Being able to take your rabbit on a nice walk as if it were a dog is the absolute dream. Think of the adventures you could have together. Think of all the tasty greens your fluffy friend could nibble on along the way!
Every bunny owner has wondered if such a life is possible at one point or another, which inevitably leads us to ponder whether it would even be safe for a rabbit to wear a collar or harness.
You never see them wearing anything but their furry birthday suit, but is that just because nobody’s given it a go yet, or is it down to some sort of health and safety concern? That’s exactly what I endeavored to find out.
I know we’re all busy bees, so before I dive into a more in-depth analysis of the topic, I’d like to answer the question as succinctly as possible.
No, you shouldn’t put a collar on your rabbit. Harnesses are a much more comfortable prospect for your fluffy family member.
Why Are Harnesses Better for Rabbits than Collars?
Don’t get me wrong, collars are nice and everything, and if they have a little bell on, it makes finding your bunny a lot easier when you treat them to some free-roaming in the garden, but here’s the thing…collars can be pretty dangerous.
Rabbits have extremely sensitive necks, so a collar can cause irritation, and they can easily catch on something while your bunny is hopping around, which could possibly lead to strangulation.
Furthermore, when you attach a leash to a collar it puts a lot of strain on a very small area of a rabbit’s body, so in all likelihood, it will try to wriggle free and either hurt itself or escape.
It’s sad to think about, but if this happens in the middle of one of your walks, there’s only a very small chance you’ll be able to catch up with your AWOL bunny, and as soon as it reaches some shrubbery and bushes, it’s probably gone for good. As such, it’s best to avoid collars altogether.
Harnesses, on the other hand, are a viable option as they provide more even pressure distribution across a larger surface area of your bunny, which means you connect a leash and take your rabbit for walks without harming them.
Another great thing about harnesses is that the leash attaches at the bunny’s back, which is a far more robust area of their anatomy than their neck.
When the slack of the leash runs out, they’ll just feel a gentle tug, letting them know it’s time to say goodbye to the particular blade of grass or wildflower they’ve been chowing down on.
I recommend something like this adjustable soft harness, as it’s incredibly supportive, and there are a bunch of lovely colors to choose from.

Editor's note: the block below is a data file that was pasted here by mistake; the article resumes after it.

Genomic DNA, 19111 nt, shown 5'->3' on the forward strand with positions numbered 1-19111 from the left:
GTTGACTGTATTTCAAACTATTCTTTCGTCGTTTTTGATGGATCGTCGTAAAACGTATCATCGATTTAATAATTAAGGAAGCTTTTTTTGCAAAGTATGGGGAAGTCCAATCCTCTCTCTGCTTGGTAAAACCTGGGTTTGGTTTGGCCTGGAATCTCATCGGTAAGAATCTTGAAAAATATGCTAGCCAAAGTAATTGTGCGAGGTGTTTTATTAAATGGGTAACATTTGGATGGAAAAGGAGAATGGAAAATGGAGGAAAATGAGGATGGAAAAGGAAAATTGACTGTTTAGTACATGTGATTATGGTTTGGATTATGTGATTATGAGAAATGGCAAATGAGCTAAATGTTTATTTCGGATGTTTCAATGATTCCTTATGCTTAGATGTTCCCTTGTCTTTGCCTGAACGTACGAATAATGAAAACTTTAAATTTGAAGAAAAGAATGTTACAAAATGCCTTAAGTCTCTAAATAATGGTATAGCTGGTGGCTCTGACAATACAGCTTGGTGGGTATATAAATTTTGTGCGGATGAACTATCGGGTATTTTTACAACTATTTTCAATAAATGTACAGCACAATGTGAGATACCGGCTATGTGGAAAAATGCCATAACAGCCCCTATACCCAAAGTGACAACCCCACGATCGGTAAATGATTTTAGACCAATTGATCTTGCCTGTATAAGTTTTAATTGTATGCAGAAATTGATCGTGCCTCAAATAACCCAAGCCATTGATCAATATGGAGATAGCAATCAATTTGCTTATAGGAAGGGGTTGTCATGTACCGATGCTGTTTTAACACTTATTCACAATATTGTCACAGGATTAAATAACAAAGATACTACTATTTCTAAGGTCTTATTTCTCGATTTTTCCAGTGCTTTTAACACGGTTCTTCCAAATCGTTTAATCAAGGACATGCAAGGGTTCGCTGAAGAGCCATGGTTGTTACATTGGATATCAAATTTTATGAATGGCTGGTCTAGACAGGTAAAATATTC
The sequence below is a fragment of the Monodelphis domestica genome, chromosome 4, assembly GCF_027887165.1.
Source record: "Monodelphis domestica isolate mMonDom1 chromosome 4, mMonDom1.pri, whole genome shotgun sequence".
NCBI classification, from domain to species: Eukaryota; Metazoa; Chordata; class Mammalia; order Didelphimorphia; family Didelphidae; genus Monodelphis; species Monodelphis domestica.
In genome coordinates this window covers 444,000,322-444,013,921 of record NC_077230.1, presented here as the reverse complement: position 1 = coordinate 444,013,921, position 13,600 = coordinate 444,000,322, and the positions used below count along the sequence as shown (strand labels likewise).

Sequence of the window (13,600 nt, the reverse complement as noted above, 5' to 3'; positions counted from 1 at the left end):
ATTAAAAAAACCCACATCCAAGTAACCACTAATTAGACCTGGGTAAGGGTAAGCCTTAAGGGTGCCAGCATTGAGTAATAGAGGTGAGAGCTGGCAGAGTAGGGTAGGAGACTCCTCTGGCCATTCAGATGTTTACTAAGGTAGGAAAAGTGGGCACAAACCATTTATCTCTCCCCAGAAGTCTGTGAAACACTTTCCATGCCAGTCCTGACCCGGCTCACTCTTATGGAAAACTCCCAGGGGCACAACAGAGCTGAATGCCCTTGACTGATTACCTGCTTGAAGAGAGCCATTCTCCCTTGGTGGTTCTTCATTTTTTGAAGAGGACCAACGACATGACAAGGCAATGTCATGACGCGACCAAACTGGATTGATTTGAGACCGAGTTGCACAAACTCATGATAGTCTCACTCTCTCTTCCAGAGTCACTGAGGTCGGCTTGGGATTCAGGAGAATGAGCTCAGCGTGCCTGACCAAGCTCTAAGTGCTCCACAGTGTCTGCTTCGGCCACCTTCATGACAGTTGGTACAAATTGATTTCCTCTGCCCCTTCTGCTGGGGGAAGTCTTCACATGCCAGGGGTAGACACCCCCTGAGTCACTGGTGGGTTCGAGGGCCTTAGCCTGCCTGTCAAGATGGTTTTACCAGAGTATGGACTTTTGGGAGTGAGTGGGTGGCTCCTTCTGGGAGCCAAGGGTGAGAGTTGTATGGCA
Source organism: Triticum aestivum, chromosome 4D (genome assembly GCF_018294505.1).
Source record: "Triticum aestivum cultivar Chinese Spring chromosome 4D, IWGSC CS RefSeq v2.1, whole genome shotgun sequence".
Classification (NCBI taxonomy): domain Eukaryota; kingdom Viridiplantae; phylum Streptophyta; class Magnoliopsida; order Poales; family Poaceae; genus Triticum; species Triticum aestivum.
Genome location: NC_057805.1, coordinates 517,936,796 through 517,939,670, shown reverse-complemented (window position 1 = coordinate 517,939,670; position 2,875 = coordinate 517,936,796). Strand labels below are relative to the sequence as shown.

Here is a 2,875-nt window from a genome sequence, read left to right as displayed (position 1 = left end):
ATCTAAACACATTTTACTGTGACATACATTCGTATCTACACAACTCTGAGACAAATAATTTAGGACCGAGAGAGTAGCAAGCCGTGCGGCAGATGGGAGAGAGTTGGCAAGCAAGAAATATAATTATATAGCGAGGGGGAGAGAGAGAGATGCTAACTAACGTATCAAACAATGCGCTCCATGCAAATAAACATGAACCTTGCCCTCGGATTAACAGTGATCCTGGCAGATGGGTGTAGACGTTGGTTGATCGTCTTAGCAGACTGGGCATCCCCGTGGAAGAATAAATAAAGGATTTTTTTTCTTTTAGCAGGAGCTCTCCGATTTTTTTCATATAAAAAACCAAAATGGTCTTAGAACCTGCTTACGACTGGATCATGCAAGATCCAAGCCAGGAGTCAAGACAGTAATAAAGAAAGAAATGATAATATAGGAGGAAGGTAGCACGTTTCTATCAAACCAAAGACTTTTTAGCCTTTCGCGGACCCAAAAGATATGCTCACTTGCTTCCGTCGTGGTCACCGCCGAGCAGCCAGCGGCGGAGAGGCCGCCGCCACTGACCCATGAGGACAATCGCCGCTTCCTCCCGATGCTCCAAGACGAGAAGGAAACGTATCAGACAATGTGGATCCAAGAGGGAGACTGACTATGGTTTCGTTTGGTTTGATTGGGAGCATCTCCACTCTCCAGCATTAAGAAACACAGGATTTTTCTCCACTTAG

Okay, so you’ve got your harness; time for walkies, right? Well, actually, I’m afraid not. Before you can even think about taking your bunny out on one of your nature walks, they’ll need to be harness trained.
Harness training can take a while, so it’s important to approach it with positivity and patience. It all starts by introducing your rabbit to the harness. Simply leave it in their home or play area, so they can acclimate to its presence. If they’re refusing to acknowledge it, why not try perfuming it with a pleasant scent?
After a few days, your bunny and their new harness will be well acquainted. Now’s the time to try and put the harness on. If they start to struggle, back off and try again once they’re more accepting of the harness as an object.
Giving them plenty of fuss and tasty treats is a great way to encourage good behavior as you slide the harness on. Once the harness is secure, give your rabbit another treat as positive reinforcement.
Allow your little friend time to get used to the sensation of wearing the harness. Leave it to hop about for a while, and observe its behavior. they may express discomfort at first, but after 20 minutes or so, they should start to settle.
Should your bunny refuse to accept the harness, try again for another 20 minutes the next day, and then the next, but if they still don’t like it, it’s best to give up and accept that you’ll never be able to take them for a walk. Continuing the process will only cause them unnecessary stress.
The next step is attaching the leash and walking them around indoors. You can establish the nature of walking on a leash by giving it a gentle tug every now and again, signaling it’s time to move.
Once your bunny is comfortable walking on a leash indoors, you can move the exercise into the yard. There will be more distractions to deal with, such as all the tasty blades of grass, but be vigilant, and your rabbit will eventually become more responsive to gentle tugs on the leash.
That said, you should absolutely allow them to get distracted for a while. Letting them have a sniff and nibble here and there will provide comfort and help to build their confidence.
When your bunny is happy as a clam on a leash in the great outdoors, you can finally move onto the greater outdoors.
Should You Take Your Rabbit for a Walk?
We rabbit guardians get so wound up about whether it’s possible to take our fluffy pals for a walk, we often forget to ask, should we take our rabbits for a walk? Well, no, not really.
Rabbits are free-roaming animals, so they’re simply not suited to being on a leash. There are also numerous dangers to consider when taking your rabbit for a walk in the wild, including other animals like cats and dogs, poisonous vegetation, and as rabbits have relatively weak immune systems, general illness and disease.
There are a few exceptional circumstances in which you may have to walk your rabbit on a leash. For example, if your rabbit is very nervous, walks might be the only way to get it to exercise.
Rabbits tend to develop lethargy after sickness or an injury, so a leashed walk may also become a necessary part of a rehabilitation scheme to rebuild their physicality, but generally speaking, it should be avoided.